In Indonesia, Jihad Video Raises Concern

Video calls on Indonesians to join Islamic State of Iraq and the Levant, ISIL More

This forum has been closed.
Comment Sorting
Comments
     
by: Amin from: Texas
September 28, 2013 1:28 PM
All this will be forgotten next week. NuttyYahoo will be in town with his bomb diagram showing us with calipers just how close the Iranians have come to his red line.

Featured Videos

Your JavaScript is turned off or you have an old version of Adobe's Flash Player. Get the latest Flash player.
In Thailand, Some Efforts to Improve Conditions For Migrant Laborersi
X
Steve Herman
August 01, 2014 6:22 PM
Thailand has been facing increasing international scrutiny as a hub of human trafficking and slave labor. Some of the kingdom’s companies are striving to improve working conditions, especially for the millions of migrant laborers from surrounding countries. VOA Correspondent Steve Herman in Bangkok takes a look at one initiative for children at construction sites
Video

Video In Thailand, Some Efforts to Improve Conditions For Migrant Laborers

Thailand has been facing increasing international scrutiny as a hub of human trafficking and slave labor. Some of the kingdom’s companies are striving to improve working conditions, especially for the millions of migrant laborers from surrounding countries. VOA Correspondent Steve Herman in Bangkok takes a look at one initiative for children at construction sites
Video

Video Public Raises its Voice on Power Plant Pollution

In the United States, proposed rules to cut pollution from the nation’s 600 coal-fired power plants are generating a heated debate. The U.S. Environmental Protection Agency, charged with writing and implementing the plan, has already received 300,000 written comments. As VOA’s Rosanne Skirble reports, another 1,600 people are lining up this week at EPA headquarters and at satellite offices around the country to give their testimony in person.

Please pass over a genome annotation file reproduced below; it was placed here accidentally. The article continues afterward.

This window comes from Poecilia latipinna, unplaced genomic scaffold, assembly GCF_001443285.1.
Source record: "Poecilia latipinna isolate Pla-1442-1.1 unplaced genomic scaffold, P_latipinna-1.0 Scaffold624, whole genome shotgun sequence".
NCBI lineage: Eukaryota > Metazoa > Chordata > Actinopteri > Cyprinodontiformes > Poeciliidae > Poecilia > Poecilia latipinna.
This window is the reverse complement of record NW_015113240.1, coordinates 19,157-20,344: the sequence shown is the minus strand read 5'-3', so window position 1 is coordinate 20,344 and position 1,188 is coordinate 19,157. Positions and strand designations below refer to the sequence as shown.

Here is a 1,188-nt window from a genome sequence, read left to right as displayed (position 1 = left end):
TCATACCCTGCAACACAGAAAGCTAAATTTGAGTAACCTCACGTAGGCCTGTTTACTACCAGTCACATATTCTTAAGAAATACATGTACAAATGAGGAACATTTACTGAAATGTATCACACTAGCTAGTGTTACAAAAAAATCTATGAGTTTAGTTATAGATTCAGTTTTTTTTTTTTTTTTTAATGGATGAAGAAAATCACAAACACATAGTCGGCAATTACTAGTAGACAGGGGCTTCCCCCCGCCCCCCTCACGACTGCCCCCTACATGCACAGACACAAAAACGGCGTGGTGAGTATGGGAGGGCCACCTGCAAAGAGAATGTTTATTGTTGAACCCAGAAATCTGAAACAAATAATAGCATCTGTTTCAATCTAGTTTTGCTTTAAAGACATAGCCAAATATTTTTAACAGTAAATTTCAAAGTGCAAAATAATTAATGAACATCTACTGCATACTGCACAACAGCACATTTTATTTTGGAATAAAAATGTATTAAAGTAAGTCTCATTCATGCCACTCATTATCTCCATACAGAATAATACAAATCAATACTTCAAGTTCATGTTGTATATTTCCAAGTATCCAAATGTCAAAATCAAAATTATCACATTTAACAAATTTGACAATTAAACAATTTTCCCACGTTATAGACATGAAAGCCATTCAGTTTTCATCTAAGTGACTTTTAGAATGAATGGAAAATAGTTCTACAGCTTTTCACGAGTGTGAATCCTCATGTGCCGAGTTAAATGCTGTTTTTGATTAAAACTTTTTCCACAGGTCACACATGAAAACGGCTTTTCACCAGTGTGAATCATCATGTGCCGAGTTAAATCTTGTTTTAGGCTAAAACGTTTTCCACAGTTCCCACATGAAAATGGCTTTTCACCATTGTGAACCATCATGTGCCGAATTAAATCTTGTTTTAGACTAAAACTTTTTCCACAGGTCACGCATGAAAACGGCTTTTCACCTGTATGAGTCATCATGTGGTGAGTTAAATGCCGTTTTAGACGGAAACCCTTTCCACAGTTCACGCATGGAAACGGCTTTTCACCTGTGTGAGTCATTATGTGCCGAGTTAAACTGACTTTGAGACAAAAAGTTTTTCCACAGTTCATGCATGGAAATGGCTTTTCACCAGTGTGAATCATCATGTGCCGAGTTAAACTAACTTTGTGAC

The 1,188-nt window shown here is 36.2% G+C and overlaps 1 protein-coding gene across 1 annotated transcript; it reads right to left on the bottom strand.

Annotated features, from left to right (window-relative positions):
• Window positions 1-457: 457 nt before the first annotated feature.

Video

Video Information War Rages Alongside Real One in Ukraine

The downing of the Malaysian airliner two weeks ago, and allegations that Russians are shelling Ukrainian troops across the border, have moved the information war swirling around the Ukrainian conflict to a new level. VOA's Al Pessin reports from Kyiv.
Video

Video When Fighting Eases, Gazans Line Up at Bakeries

When there is a lull in the conflict in Gaza, residents who have been hunkered down in their apartments rush out to stock up on food and other necessities. Probably the most important destination is the local bakery. VOA’s Scott Bobb reports from Gaza City.
Video

Video China Investigates Powerful Former Security Chief

The public in China is welcoming the Communist Party's decision to investigate one of the country's once most powerful politicians, former domestic security chief Zhou Yongkang. Analysts say the move by President Xi Jinping is not only an effort to win more support for the party, but an essential step to furthering much needed economic reforms and removing those who would stand in the way of change. VOA's Bill Ide has more from Beijing.
Video

Video US-Funded Program Offers Honduran Children Alternative to Illegal Immigration

President Obama and Central American leaders recently agreed to come up with a plan to address poverty and crime in the region that is fueling the surge of young migrants trying to illegally enter the United States. VOA’s Brian Padden looks at one such program in Honduras - funded in part by the United States - which gives street kids not only food and safety but a chance for a better life without, crossing the border.
Video

Video 'Fab Lab' Igniting Revolution in Kenya

The University of Nairobi’s Science and Technology Park is banking on 3-D prototyping to spark a manufacturing revolution in the country. Lenny Ruvaga has more for from Nairobi's so-called “FabLab” for VOA.
Video

Video Immigrant Influx on Texas Border Heats Up Political Debate

Immigrants from Central America continue to cross the U.S.-Mexico border in south Texas, seeking asylum in the United States, as officials grapple with ways to deal with the problem and provide shelter for thousands of minors among the illegal border crossers. As VOA's Greg Flakus reports from Houston, the issue is complicated by internal U.S. politics and U.S. relations with the troubled nations that immigrants are fleeing.

AppleAndroid